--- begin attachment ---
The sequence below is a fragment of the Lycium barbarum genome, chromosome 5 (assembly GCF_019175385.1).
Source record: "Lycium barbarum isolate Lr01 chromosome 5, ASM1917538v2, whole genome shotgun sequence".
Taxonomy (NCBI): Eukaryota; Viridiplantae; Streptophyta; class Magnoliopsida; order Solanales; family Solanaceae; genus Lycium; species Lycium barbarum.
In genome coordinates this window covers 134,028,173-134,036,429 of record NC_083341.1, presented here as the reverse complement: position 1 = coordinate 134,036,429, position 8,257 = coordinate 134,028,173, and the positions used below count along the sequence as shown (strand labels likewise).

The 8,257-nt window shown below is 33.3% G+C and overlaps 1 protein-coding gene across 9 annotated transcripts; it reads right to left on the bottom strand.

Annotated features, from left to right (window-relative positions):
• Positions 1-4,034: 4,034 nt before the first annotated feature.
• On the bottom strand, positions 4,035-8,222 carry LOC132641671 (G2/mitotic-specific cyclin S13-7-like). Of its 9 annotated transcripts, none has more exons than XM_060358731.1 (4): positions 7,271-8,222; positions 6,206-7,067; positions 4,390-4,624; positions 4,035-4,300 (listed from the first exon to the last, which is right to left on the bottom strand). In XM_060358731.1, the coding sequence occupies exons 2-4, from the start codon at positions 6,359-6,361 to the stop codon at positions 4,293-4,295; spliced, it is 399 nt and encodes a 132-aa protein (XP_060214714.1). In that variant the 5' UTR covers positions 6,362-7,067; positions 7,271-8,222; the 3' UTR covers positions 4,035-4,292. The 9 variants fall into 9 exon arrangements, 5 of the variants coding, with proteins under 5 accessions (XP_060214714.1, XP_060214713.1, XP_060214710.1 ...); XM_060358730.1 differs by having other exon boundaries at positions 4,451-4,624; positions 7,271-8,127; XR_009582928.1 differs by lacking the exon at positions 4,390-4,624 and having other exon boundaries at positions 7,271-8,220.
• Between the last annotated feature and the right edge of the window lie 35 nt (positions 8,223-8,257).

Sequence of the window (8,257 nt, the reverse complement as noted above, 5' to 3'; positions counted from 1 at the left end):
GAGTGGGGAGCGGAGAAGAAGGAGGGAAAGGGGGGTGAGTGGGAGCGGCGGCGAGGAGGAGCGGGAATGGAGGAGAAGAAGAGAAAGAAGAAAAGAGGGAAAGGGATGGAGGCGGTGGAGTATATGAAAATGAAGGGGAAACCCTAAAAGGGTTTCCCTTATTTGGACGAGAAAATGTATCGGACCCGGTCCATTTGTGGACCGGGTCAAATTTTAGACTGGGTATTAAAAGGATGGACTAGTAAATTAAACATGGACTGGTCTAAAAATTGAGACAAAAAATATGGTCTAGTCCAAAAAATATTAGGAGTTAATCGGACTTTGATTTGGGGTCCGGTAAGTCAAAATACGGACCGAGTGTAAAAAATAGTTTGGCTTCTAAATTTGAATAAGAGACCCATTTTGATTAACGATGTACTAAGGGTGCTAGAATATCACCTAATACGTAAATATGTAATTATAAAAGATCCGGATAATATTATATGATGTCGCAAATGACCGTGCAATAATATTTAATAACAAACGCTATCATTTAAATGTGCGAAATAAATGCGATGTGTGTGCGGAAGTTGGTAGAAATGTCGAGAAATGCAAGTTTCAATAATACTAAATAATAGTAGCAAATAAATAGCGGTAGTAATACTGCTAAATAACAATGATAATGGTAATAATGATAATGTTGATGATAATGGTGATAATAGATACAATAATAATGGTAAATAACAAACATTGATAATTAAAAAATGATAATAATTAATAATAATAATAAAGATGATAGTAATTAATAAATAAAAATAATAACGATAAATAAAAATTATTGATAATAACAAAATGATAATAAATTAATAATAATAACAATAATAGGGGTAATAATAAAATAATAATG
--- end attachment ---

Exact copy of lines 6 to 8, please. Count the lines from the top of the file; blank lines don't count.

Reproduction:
Annotated features, from left to right (window-relative positions):
• Positions 1-4,034: 4,034 nt before the first annotated feature.
• On the bottom strand, positions 4,035-8,222 carry LOC132641671 (G2/mitotic-specific cyclin S13-7-like). Of its 9 annotated transcripts, none has more exons than XM_060358731.1 (4): positions 7,271-8,222; positions 6,206-7,067; positions 4,390-4,624; positions 4,035-4,300 (listed from the first exon to the last, which is right to left on the bottom strand). In XM_060358731.1, the coding sequence occupies exons 2-4, from the start codon at positions 6,359-6,361 to the stop codon at positions 4,293-4,295; spliced, it is 399 nt and encodes a 132-aa protein (XP_060214714.1). In that variant the 5' UTR covers positions 6,362-7,067; positions 7,271-8,222; the 3' UTR covers positions 4,035-4,292. The 9 variants fall into 9 exon arrangements, 5 of the variants coding, with proteins under 5 accessions (XP_060214714.1, XP_060214713.1, XP_060214710.1 ...); XM_060358730.1 differs by having other exon boundaries at positions 4,451-4,624; positions 7,271-8,127; XR_009582928.1 differs by lacking the exon at positions 4,390-4,624 and having other exon boundaries at positions 7,271-8,220.